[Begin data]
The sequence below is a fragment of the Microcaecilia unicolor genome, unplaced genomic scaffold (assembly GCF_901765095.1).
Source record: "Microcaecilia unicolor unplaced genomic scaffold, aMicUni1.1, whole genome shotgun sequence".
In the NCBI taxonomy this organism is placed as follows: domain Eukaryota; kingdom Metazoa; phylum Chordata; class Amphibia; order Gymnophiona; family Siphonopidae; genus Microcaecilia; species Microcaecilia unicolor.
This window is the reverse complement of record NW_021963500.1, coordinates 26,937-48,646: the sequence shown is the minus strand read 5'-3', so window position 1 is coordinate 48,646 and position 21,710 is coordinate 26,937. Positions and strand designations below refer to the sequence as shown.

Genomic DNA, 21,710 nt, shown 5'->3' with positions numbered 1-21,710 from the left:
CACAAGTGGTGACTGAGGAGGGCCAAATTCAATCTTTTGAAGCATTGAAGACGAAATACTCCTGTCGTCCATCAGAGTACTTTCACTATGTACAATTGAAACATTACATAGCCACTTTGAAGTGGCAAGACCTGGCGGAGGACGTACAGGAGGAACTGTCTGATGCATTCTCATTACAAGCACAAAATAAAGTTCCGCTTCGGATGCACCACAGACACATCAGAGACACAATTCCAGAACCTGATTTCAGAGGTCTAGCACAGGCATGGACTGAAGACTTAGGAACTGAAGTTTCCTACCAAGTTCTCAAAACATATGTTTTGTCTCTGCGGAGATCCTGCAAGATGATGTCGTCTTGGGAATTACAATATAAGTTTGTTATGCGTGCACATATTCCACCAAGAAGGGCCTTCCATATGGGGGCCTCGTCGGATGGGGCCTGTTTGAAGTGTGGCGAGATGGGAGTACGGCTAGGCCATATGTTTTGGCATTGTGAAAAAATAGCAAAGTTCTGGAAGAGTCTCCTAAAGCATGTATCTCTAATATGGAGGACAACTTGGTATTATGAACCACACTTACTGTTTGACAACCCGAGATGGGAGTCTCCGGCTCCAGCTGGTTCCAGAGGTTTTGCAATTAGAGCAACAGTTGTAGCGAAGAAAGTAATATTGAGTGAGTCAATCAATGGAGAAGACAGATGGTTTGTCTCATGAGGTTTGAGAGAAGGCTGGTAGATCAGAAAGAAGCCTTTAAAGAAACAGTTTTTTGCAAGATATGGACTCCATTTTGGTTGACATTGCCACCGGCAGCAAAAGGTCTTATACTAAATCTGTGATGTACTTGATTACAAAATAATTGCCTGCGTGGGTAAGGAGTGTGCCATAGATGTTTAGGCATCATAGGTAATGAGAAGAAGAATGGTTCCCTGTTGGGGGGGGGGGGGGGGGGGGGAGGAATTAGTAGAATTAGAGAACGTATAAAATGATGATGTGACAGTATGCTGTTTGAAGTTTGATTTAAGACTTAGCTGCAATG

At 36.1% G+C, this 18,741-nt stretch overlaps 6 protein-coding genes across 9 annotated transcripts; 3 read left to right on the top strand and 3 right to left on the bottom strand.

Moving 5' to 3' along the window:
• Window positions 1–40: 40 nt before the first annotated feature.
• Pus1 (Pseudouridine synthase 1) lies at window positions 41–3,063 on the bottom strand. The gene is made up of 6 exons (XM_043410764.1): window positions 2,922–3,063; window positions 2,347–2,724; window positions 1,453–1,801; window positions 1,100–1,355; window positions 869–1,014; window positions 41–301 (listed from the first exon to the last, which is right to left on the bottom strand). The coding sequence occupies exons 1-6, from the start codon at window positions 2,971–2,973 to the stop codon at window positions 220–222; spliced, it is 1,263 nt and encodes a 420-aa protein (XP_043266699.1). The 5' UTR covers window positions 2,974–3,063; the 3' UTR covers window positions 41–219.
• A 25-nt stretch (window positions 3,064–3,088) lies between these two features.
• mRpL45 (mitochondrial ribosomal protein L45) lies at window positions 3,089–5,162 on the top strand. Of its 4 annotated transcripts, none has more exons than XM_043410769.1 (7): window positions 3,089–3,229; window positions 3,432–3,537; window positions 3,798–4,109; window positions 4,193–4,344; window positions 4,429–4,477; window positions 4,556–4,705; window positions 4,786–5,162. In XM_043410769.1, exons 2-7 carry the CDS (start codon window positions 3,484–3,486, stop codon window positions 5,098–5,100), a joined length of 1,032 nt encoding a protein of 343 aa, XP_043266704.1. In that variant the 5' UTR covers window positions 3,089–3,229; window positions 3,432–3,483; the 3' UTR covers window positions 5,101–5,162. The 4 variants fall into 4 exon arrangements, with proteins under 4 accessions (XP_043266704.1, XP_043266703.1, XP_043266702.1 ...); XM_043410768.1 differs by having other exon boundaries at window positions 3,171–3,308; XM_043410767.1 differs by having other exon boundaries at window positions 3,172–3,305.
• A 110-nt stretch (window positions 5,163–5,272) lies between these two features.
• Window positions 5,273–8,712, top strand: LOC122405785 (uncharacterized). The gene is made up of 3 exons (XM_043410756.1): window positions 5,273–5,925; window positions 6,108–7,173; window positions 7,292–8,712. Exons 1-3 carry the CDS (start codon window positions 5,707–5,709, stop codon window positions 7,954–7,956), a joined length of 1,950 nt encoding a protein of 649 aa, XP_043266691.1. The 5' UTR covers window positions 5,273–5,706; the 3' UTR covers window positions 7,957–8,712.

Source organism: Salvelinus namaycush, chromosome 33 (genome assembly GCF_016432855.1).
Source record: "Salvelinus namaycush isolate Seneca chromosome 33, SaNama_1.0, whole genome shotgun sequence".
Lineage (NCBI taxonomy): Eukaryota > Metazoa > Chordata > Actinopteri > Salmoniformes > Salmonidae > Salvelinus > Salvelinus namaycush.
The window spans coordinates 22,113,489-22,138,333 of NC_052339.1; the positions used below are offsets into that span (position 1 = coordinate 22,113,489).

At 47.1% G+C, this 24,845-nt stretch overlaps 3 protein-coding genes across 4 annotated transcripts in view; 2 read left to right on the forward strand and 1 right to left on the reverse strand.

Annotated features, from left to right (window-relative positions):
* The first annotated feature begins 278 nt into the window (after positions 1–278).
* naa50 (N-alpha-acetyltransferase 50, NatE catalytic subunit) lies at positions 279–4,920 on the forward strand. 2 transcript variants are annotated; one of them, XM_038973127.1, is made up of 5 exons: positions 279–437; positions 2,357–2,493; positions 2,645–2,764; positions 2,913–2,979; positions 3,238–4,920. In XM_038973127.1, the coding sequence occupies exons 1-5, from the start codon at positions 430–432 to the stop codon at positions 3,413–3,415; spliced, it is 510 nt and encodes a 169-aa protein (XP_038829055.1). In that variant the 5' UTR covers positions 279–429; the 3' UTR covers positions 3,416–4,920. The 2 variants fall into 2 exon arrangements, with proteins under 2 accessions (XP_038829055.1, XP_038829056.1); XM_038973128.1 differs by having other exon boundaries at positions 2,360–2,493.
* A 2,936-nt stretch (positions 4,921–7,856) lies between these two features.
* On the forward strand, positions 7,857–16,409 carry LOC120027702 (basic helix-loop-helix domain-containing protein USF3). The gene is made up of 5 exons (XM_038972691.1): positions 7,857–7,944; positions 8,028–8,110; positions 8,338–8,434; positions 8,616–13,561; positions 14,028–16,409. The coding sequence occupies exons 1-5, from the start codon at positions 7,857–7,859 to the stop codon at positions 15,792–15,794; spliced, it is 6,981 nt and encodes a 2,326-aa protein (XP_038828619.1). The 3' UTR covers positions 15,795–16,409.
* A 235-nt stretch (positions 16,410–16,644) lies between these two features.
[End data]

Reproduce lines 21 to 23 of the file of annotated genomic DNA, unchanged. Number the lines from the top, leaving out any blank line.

* The first annotated feature begins 278 nt into the window (after positions 1–278).
* naa50 (N-alpha-acetyltransferase 50, NatE catalytic subunit) lies at positions 279–4,920 on the forward strand. 2 transcript variants are annotated; one of them, XM_038973127.1, is made up of 5 exons: positions 279–437; positions 2,357–2,493; positions 2,645–2,764; positions 2,913–2,979; positions 3,238–4,920. In XM_038973127.1, the coding sequence occupies exons 1-5, from the start codon at positions 430–432 to the stop codon at positions 3,413–3,415; spliced, it is 510 nt and encodes a 169-aa protein (XP_038829055.1). In that variant the 5' UTR covers positions 279–429; the 3' UTR covers positions 3,416–4,920. The 2 variants fall into 2 exon arrangements, with proteins under 2 accessions (XP_038829055.1, XP_038829056.1); XM_038973128.1 differs by having other exon boundaries at positions 2,360–2,493.
* A 2,936-nt stretch (positions 4,921–7,856) lies between these two features.